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What Wine Should I Have with my Food?

What wine should I have with my food? Here are some tried and true food and wine pairings.
Sat, Feb 18, 2023
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What Wine Should I Have with my Food?

The 2 basic rules for Wine Pairings.
When doing wine pairings, match the wine to the most prominent element of the dish. This could be the seasonings, sauce, or the main ingredient. For instance, chicken in a sauce with mushrooms has an earthier, richer flavor—so it’ll need red wine, but grilled chicken with a creamy lemon sauce would pair well with a white. That’s why most wine 
connoisseurs recommend pairing wine with the sauce of the dish instead of the meat.


What wine should I have with my food? Here are some tried and true food and wine pairings:

1. Chardonnay and Salmon
Chardonnay is a  great wine pairing with Salmon. A dry, medium-bodied Chardonnay pair great with light meats like fish and other seafood in flavorful sauces. 


2. Cabernet and Red Meat
As mentioned before, a rich wine needs a rich dish. That’s why Cabernet and red meat pair so well together.


3. Pinot Noir and Earthy Flavors
Pair a deep Pinot Noir with earthy, savory flavors like mushroom dishes or hearty pizzas.


4. Pinot Grigio and Seafood
Pinot Grigio and light seafood dishes work perfectly together because of their light, delicate flavors. 


5. Sauvignon Blanc and Tart Flavors
Sip a piquant Sauvignon Blanc and pair it with a tart dressing or sauce for a flavorful zing.




6. Rosé and Cheesy Dishes
When it comes to cheese, Rosé is your go-to because it has the acidity of white wine while still maintaining the fruity notes of red.  


7. Sparkling and Salty Flavors
Sparkling wines usually have notes of sweetness in them, perfect for complementing salty foods. 


8. Riesling and Sweet, Spicy Flavors
Lightly sweet, many Rieslings help balance spicy dishes while complementing sweetness as well. 


9. Syrah and Spiced Dishes
For heavily spiced dishes, choose Syrah to help finish out the flavor of your dish. 


10. Zinfandel and Rich Plates
The richness of Zinfandel complements the richness of foods like pâtés, mousses, and terrines. 

A good rule of thumb is to pair red wines with red meats and fatty, hearty dishes. White wines are best with lighter flavors, perfect for fish and poultry. But no matter the wine your dish needs, make sure you check out The Wine Cellar Group’s large selection of premium wines.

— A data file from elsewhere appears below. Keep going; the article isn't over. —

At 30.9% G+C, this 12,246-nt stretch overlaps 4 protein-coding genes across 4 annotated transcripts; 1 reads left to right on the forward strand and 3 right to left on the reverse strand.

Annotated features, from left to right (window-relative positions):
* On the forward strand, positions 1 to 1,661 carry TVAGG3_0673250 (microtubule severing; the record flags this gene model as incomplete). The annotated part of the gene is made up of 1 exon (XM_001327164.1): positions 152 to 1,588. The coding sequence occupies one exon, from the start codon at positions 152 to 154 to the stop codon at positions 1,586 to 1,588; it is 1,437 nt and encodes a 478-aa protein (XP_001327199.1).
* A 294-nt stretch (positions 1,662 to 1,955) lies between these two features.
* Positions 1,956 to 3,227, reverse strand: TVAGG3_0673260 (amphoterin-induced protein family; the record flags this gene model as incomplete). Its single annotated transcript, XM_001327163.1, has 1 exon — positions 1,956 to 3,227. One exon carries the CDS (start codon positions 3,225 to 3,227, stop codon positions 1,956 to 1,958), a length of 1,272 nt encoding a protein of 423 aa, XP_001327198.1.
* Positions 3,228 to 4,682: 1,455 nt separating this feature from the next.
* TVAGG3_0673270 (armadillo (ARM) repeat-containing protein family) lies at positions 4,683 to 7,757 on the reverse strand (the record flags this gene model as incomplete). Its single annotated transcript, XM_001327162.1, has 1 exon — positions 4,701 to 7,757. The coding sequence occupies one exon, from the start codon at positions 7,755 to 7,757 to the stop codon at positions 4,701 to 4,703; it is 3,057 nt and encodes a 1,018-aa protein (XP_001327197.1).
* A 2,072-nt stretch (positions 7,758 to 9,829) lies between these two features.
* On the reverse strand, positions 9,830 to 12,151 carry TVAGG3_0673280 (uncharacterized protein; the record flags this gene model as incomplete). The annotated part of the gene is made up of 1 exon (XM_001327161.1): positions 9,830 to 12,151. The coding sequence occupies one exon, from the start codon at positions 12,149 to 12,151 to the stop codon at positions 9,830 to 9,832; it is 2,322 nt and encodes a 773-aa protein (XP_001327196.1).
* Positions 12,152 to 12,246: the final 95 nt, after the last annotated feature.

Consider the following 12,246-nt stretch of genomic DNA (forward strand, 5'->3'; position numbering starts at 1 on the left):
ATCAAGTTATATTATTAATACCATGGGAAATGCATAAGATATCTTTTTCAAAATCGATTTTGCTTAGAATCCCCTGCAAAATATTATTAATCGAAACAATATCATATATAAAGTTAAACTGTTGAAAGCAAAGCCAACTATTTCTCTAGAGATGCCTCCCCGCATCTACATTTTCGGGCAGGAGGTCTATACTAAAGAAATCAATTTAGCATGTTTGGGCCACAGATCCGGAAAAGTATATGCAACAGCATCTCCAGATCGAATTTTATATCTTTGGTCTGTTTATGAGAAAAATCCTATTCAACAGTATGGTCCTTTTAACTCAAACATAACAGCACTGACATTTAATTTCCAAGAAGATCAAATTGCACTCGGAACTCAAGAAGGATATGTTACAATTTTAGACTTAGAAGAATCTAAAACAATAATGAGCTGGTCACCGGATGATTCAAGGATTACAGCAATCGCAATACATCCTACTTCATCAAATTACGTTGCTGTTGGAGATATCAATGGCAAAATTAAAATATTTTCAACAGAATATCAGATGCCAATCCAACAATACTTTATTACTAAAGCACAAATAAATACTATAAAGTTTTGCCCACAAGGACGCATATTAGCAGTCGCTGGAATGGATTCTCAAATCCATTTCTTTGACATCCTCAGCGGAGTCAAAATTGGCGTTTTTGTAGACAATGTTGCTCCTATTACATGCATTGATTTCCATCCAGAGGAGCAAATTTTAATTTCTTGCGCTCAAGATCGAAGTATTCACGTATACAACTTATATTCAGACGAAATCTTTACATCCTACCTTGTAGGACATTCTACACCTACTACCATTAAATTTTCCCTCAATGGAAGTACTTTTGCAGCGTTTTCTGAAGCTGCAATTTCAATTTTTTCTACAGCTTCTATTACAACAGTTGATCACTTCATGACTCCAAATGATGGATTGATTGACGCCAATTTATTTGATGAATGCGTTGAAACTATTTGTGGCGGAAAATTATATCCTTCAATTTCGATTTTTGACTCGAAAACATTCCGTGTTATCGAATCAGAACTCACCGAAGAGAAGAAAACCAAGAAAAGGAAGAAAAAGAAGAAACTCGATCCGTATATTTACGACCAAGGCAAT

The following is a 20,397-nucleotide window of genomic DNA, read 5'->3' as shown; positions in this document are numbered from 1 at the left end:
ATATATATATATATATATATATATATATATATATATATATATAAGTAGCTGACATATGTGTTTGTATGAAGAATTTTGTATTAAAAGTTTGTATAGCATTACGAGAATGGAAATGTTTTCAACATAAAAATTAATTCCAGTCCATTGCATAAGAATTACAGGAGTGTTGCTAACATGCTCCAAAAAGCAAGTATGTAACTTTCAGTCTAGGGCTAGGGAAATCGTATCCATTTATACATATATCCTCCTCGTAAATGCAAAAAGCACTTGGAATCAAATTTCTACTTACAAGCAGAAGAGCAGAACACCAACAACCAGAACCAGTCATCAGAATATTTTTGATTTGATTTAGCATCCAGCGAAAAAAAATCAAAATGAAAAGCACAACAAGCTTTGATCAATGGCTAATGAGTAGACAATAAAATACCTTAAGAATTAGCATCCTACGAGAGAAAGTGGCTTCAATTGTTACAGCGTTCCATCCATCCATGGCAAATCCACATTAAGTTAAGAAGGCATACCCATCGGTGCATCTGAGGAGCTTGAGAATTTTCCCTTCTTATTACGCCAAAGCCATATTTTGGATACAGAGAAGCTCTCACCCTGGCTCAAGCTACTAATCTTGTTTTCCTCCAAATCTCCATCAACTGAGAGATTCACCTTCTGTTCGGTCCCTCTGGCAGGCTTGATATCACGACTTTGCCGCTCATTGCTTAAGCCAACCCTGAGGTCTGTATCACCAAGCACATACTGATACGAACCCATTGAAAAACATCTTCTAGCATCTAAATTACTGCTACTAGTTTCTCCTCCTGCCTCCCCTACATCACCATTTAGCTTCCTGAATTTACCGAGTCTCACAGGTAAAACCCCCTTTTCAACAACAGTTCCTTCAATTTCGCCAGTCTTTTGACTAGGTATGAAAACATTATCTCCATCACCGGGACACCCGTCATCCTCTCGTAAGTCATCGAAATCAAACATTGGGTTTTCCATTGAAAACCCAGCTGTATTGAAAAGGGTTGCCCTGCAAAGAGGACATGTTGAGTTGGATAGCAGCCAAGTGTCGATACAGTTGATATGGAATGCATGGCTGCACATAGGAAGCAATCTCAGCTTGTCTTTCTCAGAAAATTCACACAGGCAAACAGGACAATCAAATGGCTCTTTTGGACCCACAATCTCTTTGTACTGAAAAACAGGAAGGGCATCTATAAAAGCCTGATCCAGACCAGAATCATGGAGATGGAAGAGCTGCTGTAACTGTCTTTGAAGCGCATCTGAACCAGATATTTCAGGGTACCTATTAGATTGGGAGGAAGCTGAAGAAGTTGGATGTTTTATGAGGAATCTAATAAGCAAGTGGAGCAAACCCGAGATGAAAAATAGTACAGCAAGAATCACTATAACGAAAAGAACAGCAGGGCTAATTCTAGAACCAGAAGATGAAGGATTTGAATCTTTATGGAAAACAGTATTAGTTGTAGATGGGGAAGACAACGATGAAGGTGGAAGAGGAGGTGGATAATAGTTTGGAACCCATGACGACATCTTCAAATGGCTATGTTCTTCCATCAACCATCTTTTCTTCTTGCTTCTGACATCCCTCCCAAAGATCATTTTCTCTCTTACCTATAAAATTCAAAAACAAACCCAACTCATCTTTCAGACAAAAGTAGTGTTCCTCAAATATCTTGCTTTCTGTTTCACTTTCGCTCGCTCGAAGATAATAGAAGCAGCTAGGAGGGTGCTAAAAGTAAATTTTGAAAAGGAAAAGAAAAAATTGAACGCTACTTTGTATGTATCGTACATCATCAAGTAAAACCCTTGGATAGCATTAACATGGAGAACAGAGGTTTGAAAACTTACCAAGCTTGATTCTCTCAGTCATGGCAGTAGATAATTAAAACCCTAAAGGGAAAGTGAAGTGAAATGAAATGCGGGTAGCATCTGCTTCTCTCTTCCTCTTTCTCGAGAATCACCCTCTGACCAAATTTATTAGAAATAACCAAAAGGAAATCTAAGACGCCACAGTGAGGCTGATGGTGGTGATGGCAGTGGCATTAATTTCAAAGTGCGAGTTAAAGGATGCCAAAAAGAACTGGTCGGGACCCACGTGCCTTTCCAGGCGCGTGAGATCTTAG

Best Wine With Pizza
Cheese Pizza and Red Zinfandel or Sauvignon Blanc
Sometimes a classic cheese pizza is best. No frills, nothing fancy, and always hits the spot! We suggest pairing it with a bold Red Zinfandel. Red Zin (especially ones out of California) are highly acidic and will balance out the buttery mozzarella cheese. Feeling a white wine instead? A New Zealand Sauvignon Blanc is perfect. Similar to a Red Zinfandel, the acid levels are high and pair perfectly with creamy cheese, especially a Quattro Formaggio pizza.

Meat Lovers and Cabernet or Sparkling Wine
Big, bold flavors require big, bold red wines. If you’re craving a pizza loaded with a mix of spicy sausage, bacon, pepperoni, or Canadian bacon, grab a hearty Cabernet. The spicy, peppery notes of a bold Cabernet will complement the meat(s) perfectly. Similarly, Sparkling wine creates the same sensation. The crispness of the bubbles mellow out the heaviness of the pizza toppings. We recommend trying a drier wine for the best results!

Veggie Pizza and Chardonnay or Rosé
Veggie pizza has so many options; light, crisp veggies such as artichokes, zucchini and squash, or heftier veggies like mushrooms, onions, and olives. No matter which toppings you enjoy on your veggie pizza, a good Chardonnay or Rosé will always do the trick. Unoaked Chardonnay has more of a fruit forward flavor profile with hints of earthiness to balance out the vegetables. Fruity, floral Rosé has higher notes of acidity and lends a nice refreshing layer that won’t overpower tomato sauce and roasted tomatoes.

Pepperoni Pizza and Pinot Noir
Pepperoni is another classic pizza topping, and a fan favorite. We suggest avoiding white wine this time around- the spice and fattiness of pepperoni will overpower a delicate white. Instead, opt for a light bodied red such as Pinot Noir with a little bit of fruitiness, which will have a low tannin level. Pinot Noir is typically lower in acid, which will really highlight the sugar and acid from the tomato sauce. South American Pinots bring a whole new level or flavor to the traditional Italian herbs that are used on pizza.

Article Credit: The Wine Cellar Group

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